A strange coincidence after my last post. In fact, only a couple hours after I posted. The EF5 tornado that devastated Moore, OK was not the inspiration for that last post, but offered an example of what I was referring to. If you've seen the neat video of the woman who finds her dog amidst the rubble in the middle of a TV interview, you may have seen comments such as "God answers prayers." But what about those parents praying for their children that died? Surely God didn't answer THEIR prayers?
First, let me state that I believe in prayer and I think it's an important part of discipleship. But when we pray, what can we expect from God? If there's nothing we can expect, is prayer worth it?
While I haven't delved into the deep well of the theology of prayer, from what I've read (and experienced), our prayers should be aimed towards the will of God. Jesus teaches this both at the Last Supper and at Gethsemane. So we could say that when we pray we should expect God's will to be done. Two things, though: (1) was it God's will for children to die in Moore, OK or Newtown, CT? I don't think so. (2) We are completely unable to figure God's will (cf. Garth Brooks's song "Unanswered Prayers"), so how could we expect a specific outcome from prayer if we pray that God's will be done?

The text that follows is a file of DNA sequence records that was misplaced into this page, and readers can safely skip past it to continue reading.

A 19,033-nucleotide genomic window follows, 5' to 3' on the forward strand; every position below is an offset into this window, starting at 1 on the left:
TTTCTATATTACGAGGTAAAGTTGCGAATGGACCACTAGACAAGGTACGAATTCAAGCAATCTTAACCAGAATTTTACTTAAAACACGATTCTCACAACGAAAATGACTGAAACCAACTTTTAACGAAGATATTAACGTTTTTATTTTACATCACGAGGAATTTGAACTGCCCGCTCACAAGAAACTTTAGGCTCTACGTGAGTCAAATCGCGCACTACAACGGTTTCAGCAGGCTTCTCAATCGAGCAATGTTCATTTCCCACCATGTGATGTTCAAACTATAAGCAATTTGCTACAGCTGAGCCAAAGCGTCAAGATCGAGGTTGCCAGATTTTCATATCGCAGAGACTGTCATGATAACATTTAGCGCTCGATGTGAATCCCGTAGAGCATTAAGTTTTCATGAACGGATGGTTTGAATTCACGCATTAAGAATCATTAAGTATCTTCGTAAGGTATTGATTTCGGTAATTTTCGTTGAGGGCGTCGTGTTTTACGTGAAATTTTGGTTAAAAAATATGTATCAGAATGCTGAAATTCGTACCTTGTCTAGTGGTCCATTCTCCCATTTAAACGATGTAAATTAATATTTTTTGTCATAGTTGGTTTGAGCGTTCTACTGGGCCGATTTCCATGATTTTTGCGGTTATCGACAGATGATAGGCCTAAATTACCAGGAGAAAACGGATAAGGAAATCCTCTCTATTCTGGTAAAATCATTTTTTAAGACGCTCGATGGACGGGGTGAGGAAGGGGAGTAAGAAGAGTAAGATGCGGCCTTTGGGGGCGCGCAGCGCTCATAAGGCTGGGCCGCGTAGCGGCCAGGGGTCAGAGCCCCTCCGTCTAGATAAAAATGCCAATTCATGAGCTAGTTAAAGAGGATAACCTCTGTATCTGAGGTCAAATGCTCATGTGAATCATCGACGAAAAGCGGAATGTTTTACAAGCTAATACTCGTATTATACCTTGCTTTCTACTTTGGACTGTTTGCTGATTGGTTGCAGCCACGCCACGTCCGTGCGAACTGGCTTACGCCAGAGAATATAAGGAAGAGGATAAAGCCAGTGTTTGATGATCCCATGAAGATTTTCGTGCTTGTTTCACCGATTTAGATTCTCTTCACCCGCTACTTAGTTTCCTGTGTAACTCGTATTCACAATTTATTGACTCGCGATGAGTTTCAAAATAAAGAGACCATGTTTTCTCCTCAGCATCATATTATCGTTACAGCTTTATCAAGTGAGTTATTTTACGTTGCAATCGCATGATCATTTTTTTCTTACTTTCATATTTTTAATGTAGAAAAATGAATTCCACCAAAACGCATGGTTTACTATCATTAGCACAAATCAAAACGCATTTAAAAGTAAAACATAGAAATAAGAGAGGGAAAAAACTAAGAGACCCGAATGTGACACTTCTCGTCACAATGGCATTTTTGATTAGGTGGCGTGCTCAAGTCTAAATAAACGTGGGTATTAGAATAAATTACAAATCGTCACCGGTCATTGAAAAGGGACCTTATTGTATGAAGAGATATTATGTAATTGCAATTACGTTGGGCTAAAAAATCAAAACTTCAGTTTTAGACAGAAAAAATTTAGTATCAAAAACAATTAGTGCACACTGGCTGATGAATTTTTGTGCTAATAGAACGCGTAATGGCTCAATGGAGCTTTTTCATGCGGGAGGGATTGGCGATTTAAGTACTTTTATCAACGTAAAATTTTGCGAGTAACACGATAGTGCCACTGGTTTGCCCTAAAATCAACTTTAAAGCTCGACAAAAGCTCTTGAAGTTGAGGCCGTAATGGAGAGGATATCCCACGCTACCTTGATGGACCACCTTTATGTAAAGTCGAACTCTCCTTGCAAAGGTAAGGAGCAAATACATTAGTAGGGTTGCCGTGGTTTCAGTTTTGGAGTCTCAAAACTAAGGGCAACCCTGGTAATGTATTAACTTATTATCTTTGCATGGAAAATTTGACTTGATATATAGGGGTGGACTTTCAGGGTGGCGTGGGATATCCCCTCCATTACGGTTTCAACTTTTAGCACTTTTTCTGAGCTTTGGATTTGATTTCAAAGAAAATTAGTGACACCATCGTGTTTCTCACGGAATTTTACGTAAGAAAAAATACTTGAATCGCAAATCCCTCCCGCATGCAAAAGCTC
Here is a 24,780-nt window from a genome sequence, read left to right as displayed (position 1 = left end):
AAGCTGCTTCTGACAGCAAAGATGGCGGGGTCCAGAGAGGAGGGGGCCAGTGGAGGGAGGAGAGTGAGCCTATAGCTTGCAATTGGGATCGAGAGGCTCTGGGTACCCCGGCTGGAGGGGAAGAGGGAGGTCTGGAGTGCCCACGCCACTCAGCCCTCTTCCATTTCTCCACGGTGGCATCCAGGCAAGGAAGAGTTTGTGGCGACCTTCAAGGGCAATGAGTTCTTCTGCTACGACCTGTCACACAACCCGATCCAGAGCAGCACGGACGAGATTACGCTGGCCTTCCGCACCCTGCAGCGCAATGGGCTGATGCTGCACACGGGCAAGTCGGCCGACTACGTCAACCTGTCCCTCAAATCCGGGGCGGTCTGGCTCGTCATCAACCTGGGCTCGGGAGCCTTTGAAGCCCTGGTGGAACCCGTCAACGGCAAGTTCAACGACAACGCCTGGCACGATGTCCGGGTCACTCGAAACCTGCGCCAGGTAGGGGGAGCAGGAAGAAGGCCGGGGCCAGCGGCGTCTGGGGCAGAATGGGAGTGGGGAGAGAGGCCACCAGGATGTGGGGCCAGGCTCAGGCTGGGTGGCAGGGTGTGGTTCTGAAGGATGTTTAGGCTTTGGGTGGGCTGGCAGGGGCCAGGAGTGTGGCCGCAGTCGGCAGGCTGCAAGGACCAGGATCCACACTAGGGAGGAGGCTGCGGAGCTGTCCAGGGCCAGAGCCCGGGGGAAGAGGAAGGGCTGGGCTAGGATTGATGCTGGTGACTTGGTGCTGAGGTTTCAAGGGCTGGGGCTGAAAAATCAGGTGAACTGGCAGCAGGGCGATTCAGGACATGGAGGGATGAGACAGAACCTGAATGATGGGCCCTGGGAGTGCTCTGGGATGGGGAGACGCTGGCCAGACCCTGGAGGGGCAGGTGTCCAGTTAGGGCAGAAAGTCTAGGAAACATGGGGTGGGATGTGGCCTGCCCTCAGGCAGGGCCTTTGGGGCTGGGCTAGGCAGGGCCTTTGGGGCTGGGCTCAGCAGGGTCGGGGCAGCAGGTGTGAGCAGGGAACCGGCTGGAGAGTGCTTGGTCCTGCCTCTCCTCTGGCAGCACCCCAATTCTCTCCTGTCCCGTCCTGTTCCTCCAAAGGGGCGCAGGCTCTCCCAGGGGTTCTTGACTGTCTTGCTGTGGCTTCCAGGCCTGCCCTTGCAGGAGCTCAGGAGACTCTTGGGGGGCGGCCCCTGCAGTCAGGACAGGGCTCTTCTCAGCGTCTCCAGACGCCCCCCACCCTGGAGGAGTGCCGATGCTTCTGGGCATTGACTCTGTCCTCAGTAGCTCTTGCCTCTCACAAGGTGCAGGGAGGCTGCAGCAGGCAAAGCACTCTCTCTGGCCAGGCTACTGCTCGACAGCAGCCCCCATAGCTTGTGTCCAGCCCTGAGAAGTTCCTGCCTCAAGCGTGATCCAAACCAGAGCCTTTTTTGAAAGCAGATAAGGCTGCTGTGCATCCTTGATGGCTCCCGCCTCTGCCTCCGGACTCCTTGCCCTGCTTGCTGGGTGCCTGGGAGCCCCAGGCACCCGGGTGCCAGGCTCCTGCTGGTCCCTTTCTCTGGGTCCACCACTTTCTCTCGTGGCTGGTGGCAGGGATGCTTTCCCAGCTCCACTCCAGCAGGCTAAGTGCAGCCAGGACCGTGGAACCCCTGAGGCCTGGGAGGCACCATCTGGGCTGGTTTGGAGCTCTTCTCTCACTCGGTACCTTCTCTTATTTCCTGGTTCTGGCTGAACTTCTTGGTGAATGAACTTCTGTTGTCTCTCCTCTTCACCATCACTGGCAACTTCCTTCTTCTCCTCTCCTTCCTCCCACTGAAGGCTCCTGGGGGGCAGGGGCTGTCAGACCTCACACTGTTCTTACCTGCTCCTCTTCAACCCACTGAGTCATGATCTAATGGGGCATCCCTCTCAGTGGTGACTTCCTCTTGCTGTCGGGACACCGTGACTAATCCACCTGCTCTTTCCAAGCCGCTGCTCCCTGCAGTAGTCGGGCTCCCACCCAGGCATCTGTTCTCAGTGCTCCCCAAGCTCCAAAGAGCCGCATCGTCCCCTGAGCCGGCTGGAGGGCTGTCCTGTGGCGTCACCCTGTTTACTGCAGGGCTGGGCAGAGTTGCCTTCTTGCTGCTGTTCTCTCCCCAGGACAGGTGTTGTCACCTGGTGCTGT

So what CAN we expect? A personal story may help. At church, there is a closet which has an intake for the air handler. The door to this closet slams as hard as any weightlifter could slam it. It's scary. I had gone into the closet to get a new banner out for Pentecost. I didn't realize it but my son was following me. He went to open the door before it had closed, but the door slammed shut on his hand. Even with my back to him, when I heard him scream I knew exactly what had happened. I couldn't have prevented it from happening. I was impotent to relieve his pain at that moment. My only option was to scoop him up, cuddle him, rock him in my arms, and give him kisses. While I was calling my wife to come get him to take him to urgent care for what I was sure were broken bones, a pediatrician walked in. She checked him out and was sure there were no broken bones and he had quit crying by now. She saved me hundreds of dollars in copays!
What this story illustrates, hopefully, is that when we pray, all we can expect from God is (1) that he loves us, snuggles us close, and rocks us through our pain, and (2) that, just as I hurt while holding my son, God suffers with us through it all.